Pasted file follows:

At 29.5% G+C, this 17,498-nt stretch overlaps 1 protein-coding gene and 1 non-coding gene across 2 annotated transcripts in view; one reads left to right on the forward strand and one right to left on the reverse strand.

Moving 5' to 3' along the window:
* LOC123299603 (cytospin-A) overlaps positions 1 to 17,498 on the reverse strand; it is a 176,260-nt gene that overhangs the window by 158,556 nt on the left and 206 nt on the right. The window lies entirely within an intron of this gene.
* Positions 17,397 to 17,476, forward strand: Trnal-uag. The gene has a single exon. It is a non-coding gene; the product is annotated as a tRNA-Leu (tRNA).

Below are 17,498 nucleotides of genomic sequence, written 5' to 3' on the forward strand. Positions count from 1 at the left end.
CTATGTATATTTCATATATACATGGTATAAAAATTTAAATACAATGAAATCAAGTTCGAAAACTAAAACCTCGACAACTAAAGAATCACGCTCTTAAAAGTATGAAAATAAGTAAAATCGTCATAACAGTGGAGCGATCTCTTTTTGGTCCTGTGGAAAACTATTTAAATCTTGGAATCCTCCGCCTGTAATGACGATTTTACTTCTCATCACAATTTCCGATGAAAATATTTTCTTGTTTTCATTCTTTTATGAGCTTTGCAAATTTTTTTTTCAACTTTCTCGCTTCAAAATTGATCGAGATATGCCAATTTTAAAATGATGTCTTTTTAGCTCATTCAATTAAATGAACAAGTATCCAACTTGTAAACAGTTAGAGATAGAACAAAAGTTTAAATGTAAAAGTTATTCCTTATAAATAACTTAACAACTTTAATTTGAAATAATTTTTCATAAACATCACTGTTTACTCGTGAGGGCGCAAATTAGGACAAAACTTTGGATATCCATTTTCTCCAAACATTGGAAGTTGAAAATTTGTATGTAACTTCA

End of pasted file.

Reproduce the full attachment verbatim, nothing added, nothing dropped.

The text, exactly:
At 29.5% G+C, this 17,498-nt stretch overlaps 1 protein-coding gene and 1 non-coding gene across 2 annotated transcripts in view; one reads left to right on the forward strand and one right to left on the reverse strand.

Moving 5' to 3' along the window:
* LOC123299603 (cytospin-A) overlaps positions 1 to 17,498 on the reverse strand; it is a 176,260-nt gene that overhangs the window by 158,556 nt on the left and 206 nt on the right. The window lies entirely within an intron of this gene.
* Positions 17,397 to 17,476, forward strand: Trnal-uag. The gene has a single exon. It is a non-coding gene; the product is annotated as a tRNA-Leu (tRNA).

Below are 17,498 nucleotides of genomic sequence, written 5' to 3' on the forward strand. Positions count from 1 at the left end.
CTATGTATATTTCATATATACATGGTATAAAAATTTAAATACAATGAAATCAAGTTCGAAAACTAAAACCTCGACAACTAAAGAATCACGCTCTTAAAAGTATGAAAATAAGTAAAATCGTCATAACAGTGGAGCGATCTCTTTTTGGTCCTGTGGAAAACTATTTAAATCTTGGAATCCTCCGCCTGTAATGACGATTTTACTTCTCATCACAATTTCCGATGAAAATATTTTCTTGTTTTCATTCTTTTATGAGCTTTGCAAATTTTTTTTTCAACTTTCTCGCTTCAAAATTGATCGAGATATGCCAATTTTAAAATGATGTCTTTTTAGCTCATTCAATTAAATGAACAAGTATCCAACTTGTAAACAGTTAGAGATAGAACAAAAGTTTAAATGTAAAAGTTATTCCTTATAAATAACTTAACAACTTTAATTTGAAATAATTTTTCATAAACATCACTGTTTACTCGTGAGGGCGCAAATTAGGACAAAACTTTGGATATCCATTTTCTCCAAACATTGGAAGTTGAAAATTTGTATGTAACTTCA